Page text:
They're Still My New York Team

"This is a completely different New York team; you can tell because they're still in the game."

It's the season opener for the New York Riveters against the Boston Pride. The Pride are the current Isobel Cup champions and are once again favorites with their insanely stacked roster. With a bit over 11 minutes to go in the third period, the Riveters have just cut the Pride's lead to 5-3, and the announcers declare that it is now a hockey game. Then one of them makes the above comment.

I, admittedly, sort of lost my cool. It felt pretty disrespectful coming from neutral announcers.

I'm not blind to the situation: The Riveters didn't have a great inaugural season. They ended up 4-12-2, and they were outscored 78-41. I know they had a lot to address over the summer, and then a lot to prove on the ice. There are a lot of new players on the team, the most promoted of whom is Amanda "Best" Kessel, and both our new forwards and blueliners are meant to be upgrades in our system.

Yes, it's a very different New York team this year. But a lot of players came back, too, and to suggest that the Riveters being "in the game" is something new and unheard of is really disrespectful.

Last season, the average goal differential per game was -2. I think most hockey fans would agree that a 2-goal lead is hardly secure in any particular game. Three of their four worst games, in terms of being outscored, were against the Pride. Overall, the Pride outscored the Riveters 29-10, with an average goal differential of -3.2. Even being 3 goals down isn't an impossible gap to bridge.

Adding to this differential is a large number of empty net goals scored on the Riveters. With my research partner, the irreplaceable Mike Murphy, we've done what we could without last year's official box scores available and found 6 empty netters in the regular season against the Riveters. Three of them turned a one-goal game to a two-goal game. Coach Wiseman deployed the extra forward often, always believing that his team had the chance to tie it up.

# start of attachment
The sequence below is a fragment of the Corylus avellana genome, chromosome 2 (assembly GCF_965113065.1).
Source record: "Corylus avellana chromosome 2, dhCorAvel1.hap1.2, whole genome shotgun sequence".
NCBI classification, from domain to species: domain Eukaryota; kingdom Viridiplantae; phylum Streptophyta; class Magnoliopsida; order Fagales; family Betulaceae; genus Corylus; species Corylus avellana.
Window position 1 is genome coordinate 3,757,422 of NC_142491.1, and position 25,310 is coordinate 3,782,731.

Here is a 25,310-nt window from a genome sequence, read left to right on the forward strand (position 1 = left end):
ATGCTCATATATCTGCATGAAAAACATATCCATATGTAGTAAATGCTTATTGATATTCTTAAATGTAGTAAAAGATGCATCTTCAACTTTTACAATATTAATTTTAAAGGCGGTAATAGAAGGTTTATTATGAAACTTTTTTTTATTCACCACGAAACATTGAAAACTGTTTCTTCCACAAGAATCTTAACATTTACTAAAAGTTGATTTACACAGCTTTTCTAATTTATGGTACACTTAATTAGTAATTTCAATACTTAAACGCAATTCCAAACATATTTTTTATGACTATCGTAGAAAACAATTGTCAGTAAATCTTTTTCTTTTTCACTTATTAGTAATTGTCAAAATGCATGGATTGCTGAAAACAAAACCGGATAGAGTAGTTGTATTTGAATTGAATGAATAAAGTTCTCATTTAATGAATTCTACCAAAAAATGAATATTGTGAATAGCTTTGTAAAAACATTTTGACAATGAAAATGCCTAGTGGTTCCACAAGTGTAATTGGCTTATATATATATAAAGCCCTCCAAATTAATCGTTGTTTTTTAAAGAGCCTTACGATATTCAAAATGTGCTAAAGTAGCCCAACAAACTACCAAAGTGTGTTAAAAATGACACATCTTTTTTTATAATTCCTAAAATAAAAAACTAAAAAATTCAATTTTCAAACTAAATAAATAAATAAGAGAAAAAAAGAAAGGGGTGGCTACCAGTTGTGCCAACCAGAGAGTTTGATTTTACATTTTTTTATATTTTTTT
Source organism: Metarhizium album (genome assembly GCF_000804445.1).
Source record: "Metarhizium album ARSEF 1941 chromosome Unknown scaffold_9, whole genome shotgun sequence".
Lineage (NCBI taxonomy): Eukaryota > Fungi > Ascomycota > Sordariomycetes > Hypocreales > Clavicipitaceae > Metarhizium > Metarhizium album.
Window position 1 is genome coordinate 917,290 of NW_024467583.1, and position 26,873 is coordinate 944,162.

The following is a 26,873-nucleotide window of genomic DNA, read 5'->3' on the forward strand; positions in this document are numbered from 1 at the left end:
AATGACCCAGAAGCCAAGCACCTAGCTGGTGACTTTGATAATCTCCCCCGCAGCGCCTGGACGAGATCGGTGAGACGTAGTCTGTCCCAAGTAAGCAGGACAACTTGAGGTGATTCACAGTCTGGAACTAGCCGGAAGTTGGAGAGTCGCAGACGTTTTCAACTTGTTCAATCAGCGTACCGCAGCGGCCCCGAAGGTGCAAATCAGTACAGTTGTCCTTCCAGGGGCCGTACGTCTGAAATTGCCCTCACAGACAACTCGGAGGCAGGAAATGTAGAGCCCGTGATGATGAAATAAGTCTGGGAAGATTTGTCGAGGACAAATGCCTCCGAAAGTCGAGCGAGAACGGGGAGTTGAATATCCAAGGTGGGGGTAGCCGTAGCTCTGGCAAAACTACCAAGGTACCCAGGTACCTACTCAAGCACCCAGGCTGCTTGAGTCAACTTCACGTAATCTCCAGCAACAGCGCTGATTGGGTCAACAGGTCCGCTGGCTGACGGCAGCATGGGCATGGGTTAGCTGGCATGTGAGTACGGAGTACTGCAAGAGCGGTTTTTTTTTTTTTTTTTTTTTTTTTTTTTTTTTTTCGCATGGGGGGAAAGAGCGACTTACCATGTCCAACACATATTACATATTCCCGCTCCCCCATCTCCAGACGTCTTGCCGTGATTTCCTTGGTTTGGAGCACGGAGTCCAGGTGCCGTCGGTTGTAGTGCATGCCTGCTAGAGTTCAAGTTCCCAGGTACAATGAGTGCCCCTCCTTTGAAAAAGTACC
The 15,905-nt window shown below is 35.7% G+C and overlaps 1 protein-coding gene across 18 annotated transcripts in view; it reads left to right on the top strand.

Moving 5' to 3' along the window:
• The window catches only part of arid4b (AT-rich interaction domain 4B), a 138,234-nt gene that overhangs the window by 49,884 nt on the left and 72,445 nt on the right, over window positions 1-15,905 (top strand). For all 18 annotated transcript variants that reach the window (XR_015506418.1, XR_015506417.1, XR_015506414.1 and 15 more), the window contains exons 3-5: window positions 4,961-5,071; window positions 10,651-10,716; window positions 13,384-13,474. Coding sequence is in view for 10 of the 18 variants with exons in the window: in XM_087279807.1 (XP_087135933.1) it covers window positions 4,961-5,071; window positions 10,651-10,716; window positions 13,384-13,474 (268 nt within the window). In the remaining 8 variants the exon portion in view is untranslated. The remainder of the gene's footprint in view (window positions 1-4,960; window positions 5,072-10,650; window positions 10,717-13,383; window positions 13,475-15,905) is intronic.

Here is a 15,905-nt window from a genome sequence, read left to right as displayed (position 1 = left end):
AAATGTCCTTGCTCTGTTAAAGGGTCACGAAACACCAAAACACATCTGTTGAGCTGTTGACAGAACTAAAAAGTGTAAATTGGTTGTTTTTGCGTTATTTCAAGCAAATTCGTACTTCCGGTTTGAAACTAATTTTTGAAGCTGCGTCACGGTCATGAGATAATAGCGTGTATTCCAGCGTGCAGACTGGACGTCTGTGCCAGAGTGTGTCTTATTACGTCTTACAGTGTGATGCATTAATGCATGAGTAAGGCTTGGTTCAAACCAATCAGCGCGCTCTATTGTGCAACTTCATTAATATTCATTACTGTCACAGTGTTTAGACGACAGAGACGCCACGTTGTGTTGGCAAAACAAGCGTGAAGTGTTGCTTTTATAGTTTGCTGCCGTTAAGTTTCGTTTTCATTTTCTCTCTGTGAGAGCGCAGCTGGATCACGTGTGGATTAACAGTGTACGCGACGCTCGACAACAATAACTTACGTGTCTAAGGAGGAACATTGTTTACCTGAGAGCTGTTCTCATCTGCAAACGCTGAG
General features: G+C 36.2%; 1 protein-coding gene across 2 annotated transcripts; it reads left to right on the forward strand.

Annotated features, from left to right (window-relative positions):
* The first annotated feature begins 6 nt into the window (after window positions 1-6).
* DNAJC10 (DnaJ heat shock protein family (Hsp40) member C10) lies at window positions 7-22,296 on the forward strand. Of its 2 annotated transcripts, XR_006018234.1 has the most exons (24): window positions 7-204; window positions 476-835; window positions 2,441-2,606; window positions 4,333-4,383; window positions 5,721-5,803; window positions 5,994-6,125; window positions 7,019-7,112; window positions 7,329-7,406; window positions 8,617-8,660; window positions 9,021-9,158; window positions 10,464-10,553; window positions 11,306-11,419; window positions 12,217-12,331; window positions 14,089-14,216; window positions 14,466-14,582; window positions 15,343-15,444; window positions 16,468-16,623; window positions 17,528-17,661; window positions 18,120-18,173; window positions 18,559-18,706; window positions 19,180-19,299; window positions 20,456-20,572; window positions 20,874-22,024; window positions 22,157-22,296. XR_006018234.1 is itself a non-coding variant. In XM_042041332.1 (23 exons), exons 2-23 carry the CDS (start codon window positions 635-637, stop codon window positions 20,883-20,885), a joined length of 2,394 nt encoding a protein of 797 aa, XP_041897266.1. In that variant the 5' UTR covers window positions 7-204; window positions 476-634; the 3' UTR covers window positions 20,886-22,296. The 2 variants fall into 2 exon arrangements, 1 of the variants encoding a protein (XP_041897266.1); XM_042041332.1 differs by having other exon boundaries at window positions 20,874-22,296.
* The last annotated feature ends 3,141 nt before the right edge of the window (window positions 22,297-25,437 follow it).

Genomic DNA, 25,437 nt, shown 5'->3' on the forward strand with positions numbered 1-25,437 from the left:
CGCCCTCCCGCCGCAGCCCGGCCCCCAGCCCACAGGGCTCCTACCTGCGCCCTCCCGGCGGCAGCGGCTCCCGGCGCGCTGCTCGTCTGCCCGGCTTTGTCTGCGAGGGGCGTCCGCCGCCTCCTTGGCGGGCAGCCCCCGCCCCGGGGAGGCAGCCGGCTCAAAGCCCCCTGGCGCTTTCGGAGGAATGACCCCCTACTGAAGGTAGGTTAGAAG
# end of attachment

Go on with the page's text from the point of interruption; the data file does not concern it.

And then there's the piece that is conveniently forgotten: Half of the Riveters' wins—their first two for the season—were 3-2 wins over the Pride. The Riveters also beat the Buffalo Beauts twice, and they earned a point against the Connecticut Whale in a shootout loss. But they beat the Pride—twice. They were each one-goal victories, but they were regulation wins. (For comparison, the Pride went 14-3-1 last season, with losses against the Whale in regulation—right after the 2 losses to the Riveters—and against the Beauts in overtime. They then swept the postseason. They're a good team, I guess.)

So you take all that, and you see that the Pride—which is essentially the USWNT—lost twice to this "lowly team". There were some blowouts, but there were also some close games. The Riveters, with far less skill and star power, often held their own.

This is a different New York team. But the proof of that isn't in the fact that they kept a game close against a team that is not only stacked with talent but also practices together a lot more often with their Team USA duties. It's a different team because, like the other three teams in the league, some players left, and some new players came in.

And it's the same New York team, too. It's a team that thinks of itself as blue-collar hard workers. It's a team that doesn't. give. up. Even when they're down by 3 goals and pulling the goalie to try to get it down to 2 goals. They didn't give up last year, and don't expect them to do it this year.

Returning fans, you know who the Riveters are. So far, things aren't looking too different in the heart of the team, not with Captain Ashley "Stretch" Johnston leading them. This year, the addition of some skill, speed, and confidence should help support that heart, and soon everyone else will stop being so surprised when the Riveters are "in the game".


Note: This was posted to both Blueshirt Banter and The Ice Garden fanpost pages, because I'm crazy for attention, apparently.